The BID price is the price at which a client can sell a unit of the base currency (in return for buying the secondary currency) and the ASK/OFFER price is the price at which a client can buy a unit of the base currency. For example, if the quote for the exchange rate of the Euro/U.S. Dollar in the market is 1.2583/1.2586, this means that the client can pay $1.2586 in order to buy one Euro (the base currency) and will receive $1.2583 if one Euro is sold. The BID price is lower than the ASK price and the difference or ‘spread’ between the two numbers is measured in ‘pips’ (3 pips here) and represents the profit of the dealing room or trading house.
Retail forex brokers or ” market makers ,” working on behalf of retail clients only handle a tiny fraction of the forex market. One retail broker estimates the total retail volume at $25–50 billion daily, which is approximately 2% of the whole market. Nonetheless, this is a substantial market for the individual trader and the ready availability of good quality trading platforms means this is an ever growing segment.
Trading Concepts and Mechanisms
Currency prices can only fluctuate relative to another currency, so they are always traded in pairs. Two of the most common currency pairs are the price for euros in US dollarsEUR/USD and the price for the British pound in US dollars GBP/USD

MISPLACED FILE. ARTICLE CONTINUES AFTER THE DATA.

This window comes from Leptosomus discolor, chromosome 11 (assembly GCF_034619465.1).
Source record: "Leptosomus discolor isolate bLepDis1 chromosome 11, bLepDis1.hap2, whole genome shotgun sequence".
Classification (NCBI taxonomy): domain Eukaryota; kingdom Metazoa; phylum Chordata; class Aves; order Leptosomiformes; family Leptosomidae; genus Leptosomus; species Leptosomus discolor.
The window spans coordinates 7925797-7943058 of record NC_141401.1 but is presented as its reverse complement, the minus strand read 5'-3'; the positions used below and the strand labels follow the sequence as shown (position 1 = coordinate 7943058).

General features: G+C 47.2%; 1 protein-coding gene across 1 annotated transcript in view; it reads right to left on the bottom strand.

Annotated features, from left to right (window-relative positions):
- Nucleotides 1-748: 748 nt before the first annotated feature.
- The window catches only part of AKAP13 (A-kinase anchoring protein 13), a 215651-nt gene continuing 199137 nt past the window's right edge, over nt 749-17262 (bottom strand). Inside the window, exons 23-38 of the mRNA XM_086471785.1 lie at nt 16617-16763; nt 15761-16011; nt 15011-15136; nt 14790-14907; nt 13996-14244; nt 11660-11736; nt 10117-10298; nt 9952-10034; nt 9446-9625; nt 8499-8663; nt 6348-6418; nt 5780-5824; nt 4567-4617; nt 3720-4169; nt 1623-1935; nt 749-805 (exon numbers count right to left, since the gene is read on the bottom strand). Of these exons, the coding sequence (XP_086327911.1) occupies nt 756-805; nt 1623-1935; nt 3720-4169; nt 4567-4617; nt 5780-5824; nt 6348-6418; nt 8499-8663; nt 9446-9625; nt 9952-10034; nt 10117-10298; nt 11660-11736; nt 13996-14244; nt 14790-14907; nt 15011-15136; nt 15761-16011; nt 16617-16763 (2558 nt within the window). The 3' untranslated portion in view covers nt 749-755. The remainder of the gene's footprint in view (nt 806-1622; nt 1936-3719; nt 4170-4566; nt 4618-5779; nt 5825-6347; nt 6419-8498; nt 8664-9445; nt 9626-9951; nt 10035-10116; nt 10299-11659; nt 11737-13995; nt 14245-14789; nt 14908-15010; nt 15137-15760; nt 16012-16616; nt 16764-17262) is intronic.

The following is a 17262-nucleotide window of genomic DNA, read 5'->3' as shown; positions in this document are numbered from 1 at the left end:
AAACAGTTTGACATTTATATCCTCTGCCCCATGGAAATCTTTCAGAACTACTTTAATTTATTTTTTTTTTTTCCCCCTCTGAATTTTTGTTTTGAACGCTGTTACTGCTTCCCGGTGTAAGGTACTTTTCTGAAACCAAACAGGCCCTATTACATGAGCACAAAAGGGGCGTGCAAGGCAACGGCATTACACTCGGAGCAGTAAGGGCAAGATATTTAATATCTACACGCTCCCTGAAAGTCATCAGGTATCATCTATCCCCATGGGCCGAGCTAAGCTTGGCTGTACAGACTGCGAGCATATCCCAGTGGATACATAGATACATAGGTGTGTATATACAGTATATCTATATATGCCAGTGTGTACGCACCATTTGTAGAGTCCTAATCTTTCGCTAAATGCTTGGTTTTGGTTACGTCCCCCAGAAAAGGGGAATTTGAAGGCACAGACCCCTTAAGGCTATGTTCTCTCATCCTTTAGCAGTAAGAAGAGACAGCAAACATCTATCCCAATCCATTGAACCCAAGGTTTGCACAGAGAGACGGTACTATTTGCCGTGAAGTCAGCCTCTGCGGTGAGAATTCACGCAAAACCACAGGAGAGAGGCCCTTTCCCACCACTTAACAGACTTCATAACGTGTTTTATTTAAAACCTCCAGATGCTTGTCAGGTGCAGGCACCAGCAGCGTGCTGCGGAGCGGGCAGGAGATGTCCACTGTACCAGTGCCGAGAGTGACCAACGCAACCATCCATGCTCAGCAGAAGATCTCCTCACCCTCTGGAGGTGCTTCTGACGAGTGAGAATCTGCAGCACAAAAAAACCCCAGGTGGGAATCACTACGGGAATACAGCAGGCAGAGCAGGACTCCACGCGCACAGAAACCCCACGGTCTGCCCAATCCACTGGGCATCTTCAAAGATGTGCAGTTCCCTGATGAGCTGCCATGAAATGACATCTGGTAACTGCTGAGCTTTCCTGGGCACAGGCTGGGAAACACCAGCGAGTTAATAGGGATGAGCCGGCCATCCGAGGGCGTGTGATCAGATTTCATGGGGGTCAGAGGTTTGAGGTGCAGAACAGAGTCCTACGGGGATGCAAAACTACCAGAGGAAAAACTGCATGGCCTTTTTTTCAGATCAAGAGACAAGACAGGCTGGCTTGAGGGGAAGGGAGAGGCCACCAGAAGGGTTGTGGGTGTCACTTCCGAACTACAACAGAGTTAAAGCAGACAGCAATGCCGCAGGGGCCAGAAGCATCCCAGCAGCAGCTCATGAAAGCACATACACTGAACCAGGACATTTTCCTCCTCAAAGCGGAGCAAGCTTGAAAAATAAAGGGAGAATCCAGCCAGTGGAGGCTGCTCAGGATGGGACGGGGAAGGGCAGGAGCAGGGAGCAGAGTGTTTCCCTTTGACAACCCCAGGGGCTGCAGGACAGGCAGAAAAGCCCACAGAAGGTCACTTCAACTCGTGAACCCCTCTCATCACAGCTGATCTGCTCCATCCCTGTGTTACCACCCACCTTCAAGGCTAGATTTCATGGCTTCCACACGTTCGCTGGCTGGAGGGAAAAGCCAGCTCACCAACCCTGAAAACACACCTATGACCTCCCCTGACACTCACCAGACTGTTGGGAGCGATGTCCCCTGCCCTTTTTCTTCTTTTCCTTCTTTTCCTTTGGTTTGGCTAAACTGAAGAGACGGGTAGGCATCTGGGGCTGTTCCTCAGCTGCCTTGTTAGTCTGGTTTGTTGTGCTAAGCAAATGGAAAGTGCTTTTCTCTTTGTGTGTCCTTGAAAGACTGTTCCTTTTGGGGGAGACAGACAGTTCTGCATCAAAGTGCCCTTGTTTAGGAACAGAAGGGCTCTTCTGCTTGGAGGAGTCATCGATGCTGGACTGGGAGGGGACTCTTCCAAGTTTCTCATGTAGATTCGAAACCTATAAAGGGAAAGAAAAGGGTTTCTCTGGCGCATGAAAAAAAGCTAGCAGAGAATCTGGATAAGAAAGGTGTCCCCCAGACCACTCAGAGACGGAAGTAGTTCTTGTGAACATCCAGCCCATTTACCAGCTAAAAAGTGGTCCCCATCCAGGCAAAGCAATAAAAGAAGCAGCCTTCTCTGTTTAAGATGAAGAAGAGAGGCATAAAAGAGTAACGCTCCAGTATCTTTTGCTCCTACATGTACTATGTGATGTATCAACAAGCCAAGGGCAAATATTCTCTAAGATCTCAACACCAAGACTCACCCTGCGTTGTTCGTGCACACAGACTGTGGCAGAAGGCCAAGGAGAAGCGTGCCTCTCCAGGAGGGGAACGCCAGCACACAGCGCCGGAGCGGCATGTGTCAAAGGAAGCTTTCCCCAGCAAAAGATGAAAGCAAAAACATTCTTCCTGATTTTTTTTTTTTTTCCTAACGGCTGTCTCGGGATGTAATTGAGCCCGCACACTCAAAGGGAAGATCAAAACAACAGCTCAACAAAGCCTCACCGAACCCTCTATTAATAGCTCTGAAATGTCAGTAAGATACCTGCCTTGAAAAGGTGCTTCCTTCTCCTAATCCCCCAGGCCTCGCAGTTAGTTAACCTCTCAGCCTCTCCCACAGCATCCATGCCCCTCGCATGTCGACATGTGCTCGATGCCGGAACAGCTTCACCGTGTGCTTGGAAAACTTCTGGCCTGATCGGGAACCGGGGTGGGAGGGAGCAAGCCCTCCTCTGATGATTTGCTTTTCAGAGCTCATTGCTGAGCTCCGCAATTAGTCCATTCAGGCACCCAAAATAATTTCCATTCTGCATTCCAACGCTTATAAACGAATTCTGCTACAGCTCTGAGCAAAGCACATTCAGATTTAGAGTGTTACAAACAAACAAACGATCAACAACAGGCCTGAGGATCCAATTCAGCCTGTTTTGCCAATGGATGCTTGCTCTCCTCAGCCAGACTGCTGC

Most Forex brokers permit 100:1 leverage, some as much as 200:1, but also require that you have a certain amount of money in your account to protect against a critical loss point. A $100,000 position held in GBP/USD on 100:1 leverage means the trader has to put up $1,000 to control his position. However, in the event of a decline in value, Forex brokers do not allow traders to go negative. In order to make sure the trader does not lose more money than is held in the account, forex brokers employ automatic systems to close out positions should a client run out of margin (the amount of money in their account not tied to a position). If, for example, you have $2,000 in your account, and buy a $100,000 lot of EUR/USD, $1,000 of your $2,000 is tied up in margin, with $1,000 left to allow your position to fluctuate downward without being closed out.
An online trading platform will show three important numbers associated with your account: balance, equity, and margin remaining. If you have a $10,000 account and open one $100,000 position using 100:1 leverage, this has committed only $1,000 of your money plus you must maintain $1,000 in margin. While this leaves $9,000 free in your account, it is possible to lose it all if the position moves the wrong direction.
Commissions or Spreads
Brokers take part or all of the spread in all currency pairs traded. Here is an example:
EUR/USD. Prices are always quoted with both bid and offer prices ( Buy EUR/USD 1.2000, Sell EUR/USD 1.2003). That difference of 3 pips is the spread and can amount to a substantial amount of money. Because the standard lot is 100,000 units of the base currency, 3 pips on EUR/USD means $30 paid to the broker. A pip is the smallest amount the currency is traded in – 1/100th of a percent in the case of the US dollar. The currency pairs are always purchased by buying 100,000 of the quote currency , also known as the counter currency. For the pair EUR/USD, the base currency is USD, therefore 1/100th of a percent on a pair with USD as the base currency will always have a pip of $10. If, on the other hand, your currency has British Pounds as a base instead of US dollars, then 1/100th of a percent is now worth around $20, because you are buying 100,000 units of British pounds. Retail forex brokers make a lot of money without charging commissions.
Forex Trading Systems